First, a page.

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Literally, I have been asked this question ""The Fibonacci sequence is 0, 1, 1, 2, 3, 5, 8, 13, … ; the first two terms are 0 and 1, and each term thereafter is the sum of the two preceding terms – i.e., Fib[n] = Fib[n – 1] + Fib[n – 2]. Using this information, write a C++ program that calculates the nth number in a Fibonacci sequence, where the user enters n in the program interactively. For example, if n = 6, the program should display the value 8."

Thanks for the answers to the previous question, I have put it into my full code. I did have a loop that meant the User could chose whether to continue the program or not. It was working earlier, but now nothing happens. Can anyone shed any light on this? Thanks

{int N;

char ans = 'C';

while (toupper(ans) == 'C')
{
    cout<<"This program is designed to give the user any value of the Fibonacci Sequence that they desire, provided the number is a positive integer.";//Tell user what the program does

    cout<<"\n\nThe formula of the Fibonacci Sequence is;   Fib[N] = Fib[N – 1] + Fib[N – 2]\n\n"; //Declare the Formula for the User

    cout<<"Enter a value for N, then press Enter:"; //Declare Value that the User wants to see

    cin>>N;//Enter the Number

    if (N>1) {
            long u = 0, v = 1, t;

            for(int Variable=2; Variable<=N; Variable++)
            {
                t = u + v;
                u = v;
                v = t;
            } //Calculate the Answer

        cout<<"\n\nThe "<<N<<"th Number of the Fibonacci Sequence is: "<<t; //Show the Answer
    }

    if (N<0) {
        cout<<"\n\nThe value N must be a POSITIVE integer, i.e. N > 0"; //Confirm that N must be a positive integer. Loop.
    }
    if (N>100) {
        cout<<"\n\nThe value for N must be less than 100, i.e. N < 100. N must be between 0 - 100.";//Confirm that N must be less than 100. Loop.
    }
    if (N==0) {
        cout<<"\n\nFor your value of N, \nFib[0] = 0"; //Value will remain constant throughout, cannot be caculated through formula. Loop.
    }
    if (N==1) {
        cout<<"\n\nFor your value of N. \nFib[1]=1";//Value will remain constant throughout, cannot be caculated through formula. Loop.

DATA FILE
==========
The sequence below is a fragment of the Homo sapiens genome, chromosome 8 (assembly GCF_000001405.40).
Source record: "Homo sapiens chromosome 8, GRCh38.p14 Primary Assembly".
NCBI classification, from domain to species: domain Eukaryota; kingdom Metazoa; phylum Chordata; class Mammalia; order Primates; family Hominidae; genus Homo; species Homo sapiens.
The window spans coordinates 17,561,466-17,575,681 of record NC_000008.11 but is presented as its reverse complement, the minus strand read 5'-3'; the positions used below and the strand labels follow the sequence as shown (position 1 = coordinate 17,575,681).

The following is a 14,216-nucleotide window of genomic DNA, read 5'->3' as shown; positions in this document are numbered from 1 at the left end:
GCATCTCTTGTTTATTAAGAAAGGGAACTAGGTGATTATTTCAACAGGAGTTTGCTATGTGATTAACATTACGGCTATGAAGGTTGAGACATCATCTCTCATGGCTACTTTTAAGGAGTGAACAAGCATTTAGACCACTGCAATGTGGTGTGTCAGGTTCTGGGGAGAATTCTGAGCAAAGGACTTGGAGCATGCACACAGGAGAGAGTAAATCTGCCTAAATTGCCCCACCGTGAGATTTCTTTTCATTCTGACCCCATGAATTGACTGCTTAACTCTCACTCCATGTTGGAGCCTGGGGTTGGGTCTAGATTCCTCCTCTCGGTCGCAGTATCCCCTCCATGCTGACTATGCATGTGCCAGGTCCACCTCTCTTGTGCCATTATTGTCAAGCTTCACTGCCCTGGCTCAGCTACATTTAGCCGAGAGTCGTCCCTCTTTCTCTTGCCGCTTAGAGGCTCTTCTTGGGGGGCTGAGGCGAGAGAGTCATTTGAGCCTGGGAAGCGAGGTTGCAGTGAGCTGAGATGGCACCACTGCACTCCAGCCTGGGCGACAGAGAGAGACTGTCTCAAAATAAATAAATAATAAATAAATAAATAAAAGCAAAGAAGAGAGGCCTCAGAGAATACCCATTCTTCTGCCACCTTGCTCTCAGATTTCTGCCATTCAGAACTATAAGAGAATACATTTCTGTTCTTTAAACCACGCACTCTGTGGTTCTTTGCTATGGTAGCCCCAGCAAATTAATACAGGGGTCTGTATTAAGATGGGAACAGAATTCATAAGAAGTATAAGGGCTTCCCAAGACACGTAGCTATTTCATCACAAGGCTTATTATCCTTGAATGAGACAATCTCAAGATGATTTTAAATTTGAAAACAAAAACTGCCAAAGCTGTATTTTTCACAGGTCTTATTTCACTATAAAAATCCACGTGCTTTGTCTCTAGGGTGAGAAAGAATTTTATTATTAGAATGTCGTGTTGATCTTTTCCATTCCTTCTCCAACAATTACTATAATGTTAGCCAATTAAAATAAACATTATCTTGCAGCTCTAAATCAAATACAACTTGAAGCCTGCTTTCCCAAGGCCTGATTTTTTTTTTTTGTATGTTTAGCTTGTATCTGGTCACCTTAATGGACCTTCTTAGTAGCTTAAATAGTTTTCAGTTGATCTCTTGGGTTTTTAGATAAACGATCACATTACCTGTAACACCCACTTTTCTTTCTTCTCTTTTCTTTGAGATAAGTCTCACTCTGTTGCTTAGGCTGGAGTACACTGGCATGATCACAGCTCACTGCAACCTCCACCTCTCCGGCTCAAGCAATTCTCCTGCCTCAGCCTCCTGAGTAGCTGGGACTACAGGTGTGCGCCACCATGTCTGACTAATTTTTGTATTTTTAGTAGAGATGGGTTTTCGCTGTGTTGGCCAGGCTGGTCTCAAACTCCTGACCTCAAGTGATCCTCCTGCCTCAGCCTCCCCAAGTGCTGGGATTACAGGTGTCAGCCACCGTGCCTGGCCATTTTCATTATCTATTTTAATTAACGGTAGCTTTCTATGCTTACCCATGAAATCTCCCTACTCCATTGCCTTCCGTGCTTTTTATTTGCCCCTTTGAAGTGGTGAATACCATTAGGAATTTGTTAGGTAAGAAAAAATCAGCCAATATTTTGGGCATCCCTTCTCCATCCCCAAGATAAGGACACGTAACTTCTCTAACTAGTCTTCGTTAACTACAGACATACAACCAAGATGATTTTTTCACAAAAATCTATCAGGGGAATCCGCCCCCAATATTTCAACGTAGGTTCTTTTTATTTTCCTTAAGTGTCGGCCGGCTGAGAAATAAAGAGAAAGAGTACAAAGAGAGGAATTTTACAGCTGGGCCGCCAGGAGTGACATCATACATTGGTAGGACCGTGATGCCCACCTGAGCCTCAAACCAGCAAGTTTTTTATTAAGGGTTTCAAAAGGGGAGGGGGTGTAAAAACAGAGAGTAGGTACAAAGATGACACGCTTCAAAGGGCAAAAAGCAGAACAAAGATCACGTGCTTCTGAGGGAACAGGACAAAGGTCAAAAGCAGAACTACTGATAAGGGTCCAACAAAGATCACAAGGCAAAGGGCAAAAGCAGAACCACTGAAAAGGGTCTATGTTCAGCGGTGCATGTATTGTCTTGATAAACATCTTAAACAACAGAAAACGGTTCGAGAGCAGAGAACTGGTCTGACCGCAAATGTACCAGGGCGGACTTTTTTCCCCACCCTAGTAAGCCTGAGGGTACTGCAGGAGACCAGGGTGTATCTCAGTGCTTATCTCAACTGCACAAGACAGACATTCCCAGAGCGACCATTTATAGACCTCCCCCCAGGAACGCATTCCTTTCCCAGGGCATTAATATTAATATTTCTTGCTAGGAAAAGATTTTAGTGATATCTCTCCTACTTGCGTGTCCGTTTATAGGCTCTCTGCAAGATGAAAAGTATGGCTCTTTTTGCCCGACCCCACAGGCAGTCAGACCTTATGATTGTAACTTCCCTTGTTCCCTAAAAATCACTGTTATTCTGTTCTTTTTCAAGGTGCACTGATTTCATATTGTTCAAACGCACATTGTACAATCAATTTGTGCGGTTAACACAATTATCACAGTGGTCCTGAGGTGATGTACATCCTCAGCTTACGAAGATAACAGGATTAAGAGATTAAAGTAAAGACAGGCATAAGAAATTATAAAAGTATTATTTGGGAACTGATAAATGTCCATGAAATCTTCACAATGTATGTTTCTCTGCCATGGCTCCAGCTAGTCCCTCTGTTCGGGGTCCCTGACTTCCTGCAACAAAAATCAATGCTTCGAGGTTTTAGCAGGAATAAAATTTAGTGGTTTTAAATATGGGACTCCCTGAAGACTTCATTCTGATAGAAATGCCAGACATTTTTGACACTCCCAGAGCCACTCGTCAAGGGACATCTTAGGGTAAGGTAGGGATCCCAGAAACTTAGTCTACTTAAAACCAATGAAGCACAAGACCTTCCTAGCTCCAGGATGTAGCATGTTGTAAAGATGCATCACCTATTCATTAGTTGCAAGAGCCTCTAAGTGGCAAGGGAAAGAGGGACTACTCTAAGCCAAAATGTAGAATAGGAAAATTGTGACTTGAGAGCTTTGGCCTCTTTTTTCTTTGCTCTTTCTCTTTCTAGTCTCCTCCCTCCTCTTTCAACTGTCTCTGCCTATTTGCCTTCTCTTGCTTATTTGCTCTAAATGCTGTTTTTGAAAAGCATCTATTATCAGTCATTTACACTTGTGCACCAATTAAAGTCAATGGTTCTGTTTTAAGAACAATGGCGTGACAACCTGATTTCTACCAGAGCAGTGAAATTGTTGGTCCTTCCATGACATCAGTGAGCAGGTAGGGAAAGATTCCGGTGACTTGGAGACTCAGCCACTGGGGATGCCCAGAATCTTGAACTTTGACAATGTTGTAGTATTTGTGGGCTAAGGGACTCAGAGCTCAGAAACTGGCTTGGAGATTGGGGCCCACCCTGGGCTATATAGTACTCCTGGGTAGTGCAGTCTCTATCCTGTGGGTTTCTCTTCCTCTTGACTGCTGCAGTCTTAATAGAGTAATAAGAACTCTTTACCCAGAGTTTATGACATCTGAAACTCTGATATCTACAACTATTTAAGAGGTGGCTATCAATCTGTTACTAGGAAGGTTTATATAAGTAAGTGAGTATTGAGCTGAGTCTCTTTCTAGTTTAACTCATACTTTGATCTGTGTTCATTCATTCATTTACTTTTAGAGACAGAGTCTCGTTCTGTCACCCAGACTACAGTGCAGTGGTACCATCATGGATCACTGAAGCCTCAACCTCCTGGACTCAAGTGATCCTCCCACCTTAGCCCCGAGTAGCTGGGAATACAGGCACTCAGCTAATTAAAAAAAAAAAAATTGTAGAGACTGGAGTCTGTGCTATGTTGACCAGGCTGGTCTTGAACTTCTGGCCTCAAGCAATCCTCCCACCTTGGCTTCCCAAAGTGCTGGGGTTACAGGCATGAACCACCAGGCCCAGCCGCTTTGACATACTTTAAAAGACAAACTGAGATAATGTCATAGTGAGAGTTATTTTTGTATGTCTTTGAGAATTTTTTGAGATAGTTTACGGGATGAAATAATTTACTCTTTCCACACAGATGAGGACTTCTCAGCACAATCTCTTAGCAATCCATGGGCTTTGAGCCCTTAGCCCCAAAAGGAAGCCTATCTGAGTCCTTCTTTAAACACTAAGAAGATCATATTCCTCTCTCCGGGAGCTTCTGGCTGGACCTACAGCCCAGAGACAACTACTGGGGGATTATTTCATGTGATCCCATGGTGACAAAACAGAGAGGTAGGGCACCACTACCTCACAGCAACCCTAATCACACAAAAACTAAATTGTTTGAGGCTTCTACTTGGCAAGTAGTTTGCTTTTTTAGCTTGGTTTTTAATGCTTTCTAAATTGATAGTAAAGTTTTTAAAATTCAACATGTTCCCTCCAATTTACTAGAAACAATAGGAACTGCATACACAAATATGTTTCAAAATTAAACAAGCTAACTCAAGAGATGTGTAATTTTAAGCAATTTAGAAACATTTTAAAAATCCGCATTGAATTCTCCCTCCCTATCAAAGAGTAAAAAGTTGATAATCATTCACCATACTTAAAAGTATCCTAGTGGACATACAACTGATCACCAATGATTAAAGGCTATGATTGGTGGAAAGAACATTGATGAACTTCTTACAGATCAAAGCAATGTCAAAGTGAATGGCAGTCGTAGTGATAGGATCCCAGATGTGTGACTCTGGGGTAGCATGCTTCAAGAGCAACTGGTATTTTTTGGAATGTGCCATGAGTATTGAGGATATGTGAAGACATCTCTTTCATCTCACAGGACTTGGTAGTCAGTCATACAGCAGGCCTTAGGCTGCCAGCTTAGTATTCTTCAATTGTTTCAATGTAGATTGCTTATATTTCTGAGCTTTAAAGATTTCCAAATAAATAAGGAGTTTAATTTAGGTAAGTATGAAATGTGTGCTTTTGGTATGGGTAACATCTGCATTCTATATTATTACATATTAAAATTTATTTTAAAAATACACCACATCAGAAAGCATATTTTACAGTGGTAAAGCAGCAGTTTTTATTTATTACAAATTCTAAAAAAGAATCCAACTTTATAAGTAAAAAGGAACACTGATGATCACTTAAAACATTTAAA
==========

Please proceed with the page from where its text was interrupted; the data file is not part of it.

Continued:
}

  cout << "\n\nIf you want to select a new value for N, then click C then press Enter. If you want to quit, click P then press Enter: ";
    cin >> ans;
}


return 0;

}

share|improve this question

closed as too localized by deepmax, seva titov, Rapptz, sashoalm, tkone Mar 4 '13 at 19:07

This question is unlikely to help any future visitors; it is only relevant to a small geographic area, a specific moment in time, or an extraordinarily narrow situation that is not generally applicable to the worldwide audience of the internet. For help making this question more broadly applicable, visit the help center.If this question can be reworded to fit the rules in the help center, please edit the question.

    
What have you tried? – Oliver Charlesworth Mar 3 '13 at 20:33
6  
Move cout out of the loop. – Drew Dormann Mar 3 '13 at 20:33
    
extra { after else ?? – exexzian Mar 3 '13 at 20:36

All You need is to put cout 2 lines below. And you don't need extra {}, but it does not harm.

share|improve this answer
    
Okay that worked, thank you very much! Is it possible you could explain to me how? Just looking to understand what actually happened ... – Craig Mar 3 '13 at 20:44
    
As you can see you have cout inside your loop. So with every circle you count next value and print it. All you need is just to count. You print only the last value, after the loop. – Fuv Mar 3 '13 at 20:48
    
Thanks again! Updated full code as shown above, still a slight problem tho... – Craig Mar 3 '13 at 21:03
    
As far as I see it works. What's the problem? – Fuv Mar 3 '13 at 21:08
    
It works now, sorry for that. The slight problem that is appearing is some numbers appear to come negative... but it appears to be a random assortment of numbers e.g. 100, 193, while most of the others are correct. (I changed the limit for N to 300). I just have a question about this, cause this was after I removed the 'unsigned long ' part from the equation. Does this influence the negatives? And if so, how? I also have a question about the "for(int Variable=2; Variable<N; Variable++)" part. It is a group project and someone else created that part, and can't explain it. Can you? Thanks – Craig Mar 3 '13 at 21:28

This is your main loop:

for(int i=2; i<=N; i++)
{
    t = u + v;
    u = v;
    v = t;

    cout<<t<<"is your answer";
}

It should be obvious that it is printing out your answer on every pass in the loop.

Just move the print to outside the loop... after all calculations are done, and you'll just see it printed once:

for(int i=2; i<=N; i++)
{
    t = u + v;
    u = v;
    v = t;
}
cout<<t<<"is your answer";

Other problems I see with your code:

You declare a function:

unsigned long long Fib(int N);

But it is never defined or used at all. Why is this declaration here? (remove it)

You have a redundant set of braces:

else {
        {
            unsigned long long u = 0, v = [....]

You don't need braces immediately followed by more braces.

share|improve this answer
    
Thanks for that, I have tidied it up now. I also removed the unsigned long from "else { { unsigned long long u = 0, v = [....] As they didn't seem to be anything. I got that function from the lecturers notes....why does it not make a difference? – Craig Mar 3 '13 at 20:58

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